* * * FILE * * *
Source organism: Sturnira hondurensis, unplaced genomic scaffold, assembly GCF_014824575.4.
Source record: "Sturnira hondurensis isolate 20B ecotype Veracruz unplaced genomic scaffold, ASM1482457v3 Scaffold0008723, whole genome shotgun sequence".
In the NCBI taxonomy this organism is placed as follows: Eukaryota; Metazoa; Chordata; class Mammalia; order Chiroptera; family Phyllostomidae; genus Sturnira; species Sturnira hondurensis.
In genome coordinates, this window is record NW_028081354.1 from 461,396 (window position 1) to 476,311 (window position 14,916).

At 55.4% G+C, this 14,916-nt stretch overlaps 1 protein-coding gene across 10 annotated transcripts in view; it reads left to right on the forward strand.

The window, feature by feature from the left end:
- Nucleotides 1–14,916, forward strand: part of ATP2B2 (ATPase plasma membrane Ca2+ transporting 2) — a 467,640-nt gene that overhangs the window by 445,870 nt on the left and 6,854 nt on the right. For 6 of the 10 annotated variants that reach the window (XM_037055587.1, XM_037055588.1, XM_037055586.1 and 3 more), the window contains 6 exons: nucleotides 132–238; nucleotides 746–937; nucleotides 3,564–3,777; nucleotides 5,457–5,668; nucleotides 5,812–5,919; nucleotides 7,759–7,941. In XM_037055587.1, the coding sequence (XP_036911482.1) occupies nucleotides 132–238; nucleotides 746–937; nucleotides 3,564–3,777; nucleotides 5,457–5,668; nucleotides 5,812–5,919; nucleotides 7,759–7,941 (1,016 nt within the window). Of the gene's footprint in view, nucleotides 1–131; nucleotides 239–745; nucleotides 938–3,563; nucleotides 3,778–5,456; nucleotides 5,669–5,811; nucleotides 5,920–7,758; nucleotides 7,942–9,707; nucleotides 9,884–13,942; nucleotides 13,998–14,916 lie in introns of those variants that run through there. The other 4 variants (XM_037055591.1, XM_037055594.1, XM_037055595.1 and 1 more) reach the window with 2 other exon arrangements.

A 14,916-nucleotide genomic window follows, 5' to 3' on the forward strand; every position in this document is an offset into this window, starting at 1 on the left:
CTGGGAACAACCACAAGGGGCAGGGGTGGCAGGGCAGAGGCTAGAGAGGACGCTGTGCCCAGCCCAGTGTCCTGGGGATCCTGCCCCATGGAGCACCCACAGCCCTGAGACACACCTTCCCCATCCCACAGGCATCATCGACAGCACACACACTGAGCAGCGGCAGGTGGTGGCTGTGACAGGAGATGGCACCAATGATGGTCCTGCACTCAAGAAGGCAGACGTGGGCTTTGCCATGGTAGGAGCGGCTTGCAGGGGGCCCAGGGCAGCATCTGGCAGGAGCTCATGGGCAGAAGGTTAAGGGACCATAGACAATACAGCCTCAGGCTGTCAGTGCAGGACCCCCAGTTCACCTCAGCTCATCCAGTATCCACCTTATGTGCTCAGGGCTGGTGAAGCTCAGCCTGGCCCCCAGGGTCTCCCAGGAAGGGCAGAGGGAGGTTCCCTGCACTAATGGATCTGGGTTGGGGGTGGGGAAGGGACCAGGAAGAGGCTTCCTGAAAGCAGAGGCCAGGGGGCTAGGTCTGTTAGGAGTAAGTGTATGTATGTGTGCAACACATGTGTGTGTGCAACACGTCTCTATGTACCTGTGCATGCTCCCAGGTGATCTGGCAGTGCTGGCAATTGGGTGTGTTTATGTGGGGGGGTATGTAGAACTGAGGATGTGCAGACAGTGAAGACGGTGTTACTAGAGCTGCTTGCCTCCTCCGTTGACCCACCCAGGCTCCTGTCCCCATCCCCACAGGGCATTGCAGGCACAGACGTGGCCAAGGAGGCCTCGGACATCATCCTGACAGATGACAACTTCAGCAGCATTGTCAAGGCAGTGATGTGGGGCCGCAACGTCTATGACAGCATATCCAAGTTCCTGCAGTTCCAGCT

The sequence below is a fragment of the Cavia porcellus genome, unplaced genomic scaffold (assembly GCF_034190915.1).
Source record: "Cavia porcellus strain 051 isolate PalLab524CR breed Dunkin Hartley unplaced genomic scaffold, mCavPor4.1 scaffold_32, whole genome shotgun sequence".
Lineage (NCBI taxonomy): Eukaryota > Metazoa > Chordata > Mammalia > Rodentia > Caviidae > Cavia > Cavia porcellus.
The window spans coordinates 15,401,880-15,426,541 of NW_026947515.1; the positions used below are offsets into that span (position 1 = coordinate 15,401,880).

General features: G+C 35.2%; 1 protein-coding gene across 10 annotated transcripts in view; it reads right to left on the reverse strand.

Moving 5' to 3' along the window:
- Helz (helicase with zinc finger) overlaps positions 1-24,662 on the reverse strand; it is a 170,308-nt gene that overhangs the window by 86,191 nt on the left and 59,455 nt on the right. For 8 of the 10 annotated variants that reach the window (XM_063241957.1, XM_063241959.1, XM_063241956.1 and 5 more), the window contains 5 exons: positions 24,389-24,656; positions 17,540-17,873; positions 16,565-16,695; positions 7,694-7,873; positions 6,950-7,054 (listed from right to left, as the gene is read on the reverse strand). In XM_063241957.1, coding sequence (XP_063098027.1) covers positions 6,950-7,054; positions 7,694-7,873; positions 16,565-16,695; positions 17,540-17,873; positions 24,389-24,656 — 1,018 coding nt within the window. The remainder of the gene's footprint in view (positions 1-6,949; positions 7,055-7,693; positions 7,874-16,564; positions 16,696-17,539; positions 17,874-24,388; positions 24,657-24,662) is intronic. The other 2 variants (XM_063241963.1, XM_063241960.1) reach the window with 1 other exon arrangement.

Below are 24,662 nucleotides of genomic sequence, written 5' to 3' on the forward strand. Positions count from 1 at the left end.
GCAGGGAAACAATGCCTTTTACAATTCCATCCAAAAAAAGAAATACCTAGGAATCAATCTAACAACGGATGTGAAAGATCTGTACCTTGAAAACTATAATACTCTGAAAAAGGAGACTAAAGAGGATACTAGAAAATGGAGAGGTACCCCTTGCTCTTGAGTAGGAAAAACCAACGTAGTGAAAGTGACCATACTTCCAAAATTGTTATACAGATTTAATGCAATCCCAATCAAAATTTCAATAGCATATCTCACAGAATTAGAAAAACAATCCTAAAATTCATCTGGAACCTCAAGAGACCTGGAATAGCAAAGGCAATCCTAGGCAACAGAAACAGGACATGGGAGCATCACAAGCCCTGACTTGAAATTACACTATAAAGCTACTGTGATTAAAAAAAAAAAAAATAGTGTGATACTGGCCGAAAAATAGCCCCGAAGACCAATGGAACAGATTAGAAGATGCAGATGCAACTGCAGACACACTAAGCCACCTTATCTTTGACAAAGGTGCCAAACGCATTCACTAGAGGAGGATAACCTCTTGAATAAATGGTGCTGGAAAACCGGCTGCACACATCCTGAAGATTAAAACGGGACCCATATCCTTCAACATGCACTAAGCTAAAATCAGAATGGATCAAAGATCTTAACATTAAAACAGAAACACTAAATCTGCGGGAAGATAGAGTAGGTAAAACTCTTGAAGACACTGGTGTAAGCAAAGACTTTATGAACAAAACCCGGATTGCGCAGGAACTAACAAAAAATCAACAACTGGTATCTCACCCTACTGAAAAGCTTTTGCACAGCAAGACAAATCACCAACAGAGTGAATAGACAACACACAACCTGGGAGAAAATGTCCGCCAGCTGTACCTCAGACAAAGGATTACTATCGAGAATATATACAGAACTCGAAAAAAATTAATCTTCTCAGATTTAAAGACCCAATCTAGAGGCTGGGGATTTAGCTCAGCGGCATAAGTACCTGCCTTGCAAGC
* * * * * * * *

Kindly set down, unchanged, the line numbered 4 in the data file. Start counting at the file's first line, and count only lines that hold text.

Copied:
In genome coordinates, this window is record NW_028081354.1 from 461,396 (window position 1) to 476,311 (window position 14,916).